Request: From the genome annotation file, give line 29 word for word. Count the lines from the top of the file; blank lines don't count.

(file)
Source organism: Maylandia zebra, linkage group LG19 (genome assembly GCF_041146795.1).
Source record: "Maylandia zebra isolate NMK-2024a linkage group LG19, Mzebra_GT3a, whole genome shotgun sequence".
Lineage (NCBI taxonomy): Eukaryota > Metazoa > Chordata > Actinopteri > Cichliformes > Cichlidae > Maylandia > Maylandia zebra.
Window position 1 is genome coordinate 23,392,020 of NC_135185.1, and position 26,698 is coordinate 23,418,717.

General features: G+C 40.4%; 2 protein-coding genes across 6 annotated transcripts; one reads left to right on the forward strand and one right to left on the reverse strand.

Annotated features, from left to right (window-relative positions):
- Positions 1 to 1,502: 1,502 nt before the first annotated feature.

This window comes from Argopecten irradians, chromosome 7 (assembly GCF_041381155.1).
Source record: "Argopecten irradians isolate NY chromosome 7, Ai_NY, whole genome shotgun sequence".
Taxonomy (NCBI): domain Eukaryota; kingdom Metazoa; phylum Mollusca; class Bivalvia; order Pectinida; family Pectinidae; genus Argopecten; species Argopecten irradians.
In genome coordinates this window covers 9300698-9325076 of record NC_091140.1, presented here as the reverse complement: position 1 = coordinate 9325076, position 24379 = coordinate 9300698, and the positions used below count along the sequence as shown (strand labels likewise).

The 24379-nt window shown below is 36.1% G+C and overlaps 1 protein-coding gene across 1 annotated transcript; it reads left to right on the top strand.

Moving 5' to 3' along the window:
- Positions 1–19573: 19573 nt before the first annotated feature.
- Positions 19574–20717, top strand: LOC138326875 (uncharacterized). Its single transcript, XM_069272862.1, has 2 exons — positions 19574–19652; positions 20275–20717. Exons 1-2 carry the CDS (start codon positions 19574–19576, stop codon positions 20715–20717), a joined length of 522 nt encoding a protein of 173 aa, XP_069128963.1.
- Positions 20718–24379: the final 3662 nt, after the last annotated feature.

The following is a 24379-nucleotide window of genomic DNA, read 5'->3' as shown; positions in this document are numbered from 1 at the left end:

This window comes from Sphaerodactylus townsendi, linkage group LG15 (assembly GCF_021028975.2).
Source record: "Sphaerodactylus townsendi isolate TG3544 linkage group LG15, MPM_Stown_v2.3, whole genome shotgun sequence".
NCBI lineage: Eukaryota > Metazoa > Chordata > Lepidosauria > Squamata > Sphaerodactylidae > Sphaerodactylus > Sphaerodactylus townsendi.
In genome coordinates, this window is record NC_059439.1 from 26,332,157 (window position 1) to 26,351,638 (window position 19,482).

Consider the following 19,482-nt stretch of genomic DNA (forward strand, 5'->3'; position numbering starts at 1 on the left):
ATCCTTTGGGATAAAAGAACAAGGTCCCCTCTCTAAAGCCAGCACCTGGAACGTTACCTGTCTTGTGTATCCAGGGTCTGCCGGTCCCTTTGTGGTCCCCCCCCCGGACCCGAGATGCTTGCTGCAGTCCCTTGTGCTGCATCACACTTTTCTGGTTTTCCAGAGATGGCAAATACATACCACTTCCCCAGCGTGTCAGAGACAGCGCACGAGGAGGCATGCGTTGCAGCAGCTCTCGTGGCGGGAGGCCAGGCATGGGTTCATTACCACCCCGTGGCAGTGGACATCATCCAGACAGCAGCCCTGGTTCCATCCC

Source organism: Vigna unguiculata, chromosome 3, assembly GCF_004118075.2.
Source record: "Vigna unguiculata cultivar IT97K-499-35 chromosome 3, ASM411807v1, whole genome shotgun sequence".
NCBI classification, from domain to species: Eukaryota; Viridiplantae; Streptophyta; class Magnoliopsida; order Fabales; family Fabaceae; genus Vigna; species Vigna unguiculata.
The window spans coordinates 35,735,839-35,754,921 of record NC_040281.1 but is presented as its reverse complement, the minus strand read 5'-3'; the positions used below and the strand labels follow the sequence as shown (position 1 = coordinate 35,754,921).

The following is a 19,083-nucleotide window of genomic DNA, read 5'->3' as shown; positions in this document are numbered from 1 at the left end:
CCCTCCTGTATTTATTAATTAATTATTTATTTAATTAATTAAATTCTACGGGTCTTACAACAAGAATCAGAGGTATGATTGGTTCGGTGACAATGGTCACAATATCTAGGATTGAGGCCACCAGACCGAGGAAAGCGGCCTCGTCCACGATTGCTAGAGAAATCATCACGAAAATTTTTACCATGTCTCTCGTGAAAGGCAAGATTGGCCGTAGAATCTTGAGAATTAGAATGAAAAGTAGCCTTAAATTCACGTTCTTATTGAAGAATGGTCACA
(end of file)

CCCTCCTGTATTTATTAATTAATTATTTATTTAATTAATTAAATTCTACGGGTCTTACAACAAGAATCAGAGGTATGATTGGTTCGGTGACAATGGTCACAATATCTAGGATTGAGGCCACCAGACCGAGGAAAGCGGCCTCGTCCACGATTGCTAGAGAAATCATCACGAAAATTTTTACCATGTCTCTCGTGAAAGGCAAGATTGGCCGTAGAATCTTGAGAATTAGAATGAAAAGTAGCCTTAAATTCACGTTCTTATTGAAGAATGGTCACA